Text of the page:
Every Wednesday The CSPH highlights a Sexuality Professional you should keep your eye on. Their backgrounds are very diverse in order to bring attention to the wide variety of amazing people working in the field. This week we bring you Roxy Trudeau!
1. What do you do in the field of sexuality?
I am the Outreach & Education Director at a health collective, Chicago Women’s Health Center. In this position I get to both offer sex education in the community as well as work with and support a smart and resourceful group of sexual health educators. I love my job!
2. Where are you based out of?
I’m based in Chicago, the city I adore.
3. What is your focus? What do you do?
I teach comprehensive sex education with youth and adults. Our work focuses on providing age appropriate, medically accurate and affirming education that gives individuals all the information they need to make healthy sexual choices for themselves. We strive to promote body and sex positivity and incorporate harm reduction into our curriculum. There is a lot of work to be done to overcome the fear based approach to sex education that has defined culture.
4. What are your particular goals and passions in the field?
The majority of funding for sex education goes toward work with youth in schools. This work is, of course, highly important and central to ensuring the next generation is equipped with the tools needed to consistantly make healthy choices throughout their lifecourse. However, this means there is very little to no funding for sex education for adults. I LOVE teaching gender, sexuality and healthy relationships to those who we expect to already know this stuff but actually have major gaps in knowledge and skills.
5. Why did you choose to work in this field?
I think this is a field that chooses you. I’ve always been fascinated by the insidious way the media impacts how we all feel about our bodies, identities and, in turn, the sexual choices we make and how those choices impact our lives. Overall, we are a society that simply does not talk about sex enough though messaging about sex is all around us…I have always been drawn to people and places engaged in open dialogue about this.
6. Where did you go for school/training?
I have an MSW in Community Health and Urban Development from the Jane Addams College of Social Work at the University of Illinois at Chicago. I also have Bachelors Degrees in Political Science and Women’s and Gender Studies from DePaul University. Though the most meaningful training I’ve received comes from the world around me, conversations I overhear on the subway, thought-provoking questions young people ask in the classroom.
7. Do you have any literature out (websites, articles)?
I have a forthcoming publication, “Consent Education” for 7-9th graders, in Our Whole Lives Lifespan Sexuality Education Curricula, second ed. This was a collaboration with Eva Ball, a fellow sexuality educator based in Chicago.
I also have a piece in AREA Chicago #12, a publication that focuses on Arts, Research, Education and Activism. The article is entitled, “The Intersection of Pleasure and Prevention in Sex Education”.
8. What would you recommend to future professionals attempting to get into the field?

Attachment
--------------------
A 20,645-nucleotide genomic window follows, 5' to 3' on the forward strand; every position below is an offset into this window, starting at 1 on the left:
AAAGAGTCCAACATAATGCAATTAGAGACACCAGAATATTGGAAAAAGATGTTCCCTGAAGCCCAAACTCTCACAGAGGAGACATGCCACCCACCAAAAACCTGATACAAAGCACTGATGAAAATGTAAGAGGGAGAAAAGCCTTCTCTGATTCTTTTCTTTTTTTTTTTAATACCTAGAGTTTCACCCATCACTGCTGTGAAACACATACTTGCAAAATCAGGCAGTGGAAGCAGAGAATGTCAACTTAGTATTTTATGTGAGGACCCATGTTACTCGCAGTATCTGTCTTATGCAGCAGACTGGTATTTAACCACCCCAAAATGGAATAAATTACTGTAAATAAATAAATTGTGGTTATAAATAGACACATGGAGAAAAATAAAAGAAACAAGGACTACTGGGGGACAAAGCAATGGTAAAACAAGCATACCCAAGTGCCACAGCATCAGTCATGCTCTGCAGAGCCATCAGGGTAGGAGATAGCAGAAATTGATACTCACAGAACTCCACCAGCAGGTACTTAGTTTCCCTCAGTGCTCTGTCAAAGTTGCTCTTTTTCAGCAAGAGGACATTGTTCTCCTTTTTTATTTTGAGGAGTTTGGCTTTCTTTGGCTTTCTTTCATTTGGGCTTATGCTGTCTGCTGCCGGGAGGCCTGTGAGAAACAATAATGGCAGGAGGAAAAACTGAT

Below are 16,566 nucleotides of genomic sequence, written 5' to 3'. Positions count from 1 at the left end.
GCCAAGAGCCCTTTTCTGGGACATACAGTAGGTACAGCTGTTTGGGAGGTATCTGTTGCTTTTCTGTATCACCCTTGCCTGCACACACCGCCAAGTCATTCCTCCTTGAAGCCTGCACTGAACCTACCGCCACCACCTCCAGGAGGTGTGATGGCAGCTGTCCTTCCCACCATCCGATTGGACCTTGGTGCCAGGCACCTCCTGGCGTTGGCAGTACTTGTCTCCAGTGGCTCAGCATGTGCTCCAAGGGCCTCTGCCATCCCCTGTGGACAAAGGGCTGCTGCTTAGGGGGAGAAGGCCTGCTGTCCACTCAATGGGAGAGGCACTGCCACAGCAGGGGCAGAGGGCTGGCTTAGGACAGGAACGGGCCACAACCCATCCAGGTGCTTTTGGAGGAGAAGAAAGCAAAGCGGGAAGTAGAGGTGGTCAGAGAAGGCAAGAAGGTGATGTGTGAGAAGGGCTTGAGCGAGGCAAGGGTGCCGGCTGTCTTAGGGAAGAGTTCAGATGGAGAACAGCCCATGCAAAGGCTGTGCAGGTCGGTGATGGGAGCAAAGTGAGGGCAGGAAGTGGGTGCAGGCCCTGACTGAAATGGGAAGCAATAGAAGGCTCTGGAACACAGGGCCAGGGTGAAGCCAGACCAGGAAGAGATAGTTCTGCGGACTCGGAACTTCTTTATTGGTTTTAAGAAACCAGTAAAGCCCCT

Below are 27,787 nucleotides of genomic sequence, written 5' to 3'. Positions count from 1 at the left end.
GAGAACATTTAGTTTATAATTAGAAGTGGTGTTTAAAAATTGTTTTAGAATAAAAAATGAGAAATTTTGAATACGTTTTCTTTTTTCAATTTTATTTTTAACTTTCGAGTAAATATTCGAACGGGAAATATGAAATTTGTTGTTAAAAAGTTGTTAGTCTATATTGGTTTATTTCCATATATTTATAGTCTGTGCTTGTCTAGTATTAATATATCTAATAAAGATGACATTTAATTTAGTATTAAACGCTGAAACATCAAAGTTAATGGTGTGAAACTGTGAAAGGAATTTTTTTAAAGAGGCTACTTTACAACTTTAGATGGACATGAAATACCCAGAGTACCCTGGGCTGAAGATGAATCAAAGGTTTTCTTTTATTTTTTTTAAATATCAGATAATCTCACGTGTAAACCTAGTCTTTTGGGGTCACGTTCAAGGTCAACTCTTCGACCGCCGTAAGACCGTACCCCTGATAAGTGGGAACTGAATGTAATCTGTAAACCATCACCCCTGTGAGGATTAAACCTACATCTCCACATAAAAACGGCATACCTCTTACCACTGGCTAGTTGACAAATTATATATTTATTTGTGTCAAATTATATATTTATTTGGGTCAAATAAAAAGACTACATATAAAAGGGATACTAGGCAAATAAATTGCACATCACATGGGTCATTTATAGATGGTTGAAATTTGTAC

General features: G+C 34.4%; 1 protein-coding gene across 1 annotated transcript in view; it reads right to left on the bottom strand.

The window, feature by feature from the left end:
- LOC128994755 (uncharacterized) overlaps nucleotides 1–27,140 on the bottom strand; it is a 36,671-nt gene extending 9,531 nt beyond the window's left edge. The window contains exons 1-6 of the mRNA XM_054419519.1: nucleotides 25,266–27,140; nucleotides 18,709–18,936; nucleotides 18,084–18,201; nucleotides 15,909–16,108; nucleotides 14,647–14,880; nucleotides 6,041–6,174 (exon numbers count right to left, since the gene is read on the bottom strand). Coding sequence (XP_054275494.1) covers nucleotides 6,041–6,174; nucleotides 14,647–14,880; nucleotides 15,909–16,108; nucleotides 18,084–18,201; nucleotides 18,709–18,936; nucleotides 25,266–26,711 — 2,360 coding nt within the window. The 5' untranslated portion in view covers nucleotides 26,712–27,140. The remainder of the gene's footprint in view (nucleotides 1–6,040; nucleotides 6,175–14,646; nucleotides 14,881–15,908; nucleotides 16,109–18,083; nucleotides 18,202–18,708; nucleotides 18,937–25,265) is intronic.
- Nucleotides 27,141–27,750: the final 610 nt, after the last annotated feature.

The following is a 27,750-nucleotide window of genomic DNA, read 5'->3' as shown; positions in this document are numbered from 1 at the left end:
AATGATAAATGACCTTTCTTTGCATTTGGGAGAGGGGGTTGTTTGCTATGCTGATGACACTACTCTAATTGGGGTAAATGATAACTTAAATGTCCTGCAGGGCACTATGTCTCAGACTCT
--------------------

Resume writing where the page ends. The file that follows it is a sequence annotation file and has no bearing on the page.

It is incredibly difficult to find paid employment in this field. This comes from a movement of sensorship of basic, vital information about sex that could save lives and promote sexually healthy adolescents and adults. Abstinence-only funding through Title V of the Social Security Act and Title XX of the Public Health Service Act have defined this profession and opportunities available to sex educators who are unwilling to teach problematic and inneffective fear-based and factually incomplete curriculum. This is a field where we must remain in solidarity with others doing this work, and recognize the reality that many of the best and brightest in this field are doing this work unpaid, underpaid or lacking funding for so much as chalk in our classrooms. The is a field that necessitates activism toward policy change. For those who want to be in this field, promoting healthy sexuality in the lives of those around you means you already are a sex educator, keep up the good fight!
9. What is the most challenging aspect for you working in this career?
I always struggle with taking time off. There is quite literally so much to be done in this field, and so much more we can all be doing to collaborate, share resources, and improve the sexual health movement. Drawing boundaries in this work is difficult because the nature of my expertise is so applicable to social situations…a stranger at a bar finds out you’re a sex educator and they suddenly want you to look at a mysterious rash, it just comes with the job.
10. One must read-what would you recommend? Why?
I highly recommend Tip of the Iceberg: An Illustrated Guide to the Clitoris by extraordinary Chicago artist, Laura Szumowski. This book is beautifully done, hilarious, charming, informative and accessible. We literally teach entire workshops off of this groundbreaking work. Her follow up publication, Cycling: A Guide to Menstruation, is also a must have for any sexual health educator who is frustrated with the quality of anatomy drawings in most curricula.
Follow on Twitter at @Roxy_Trudeau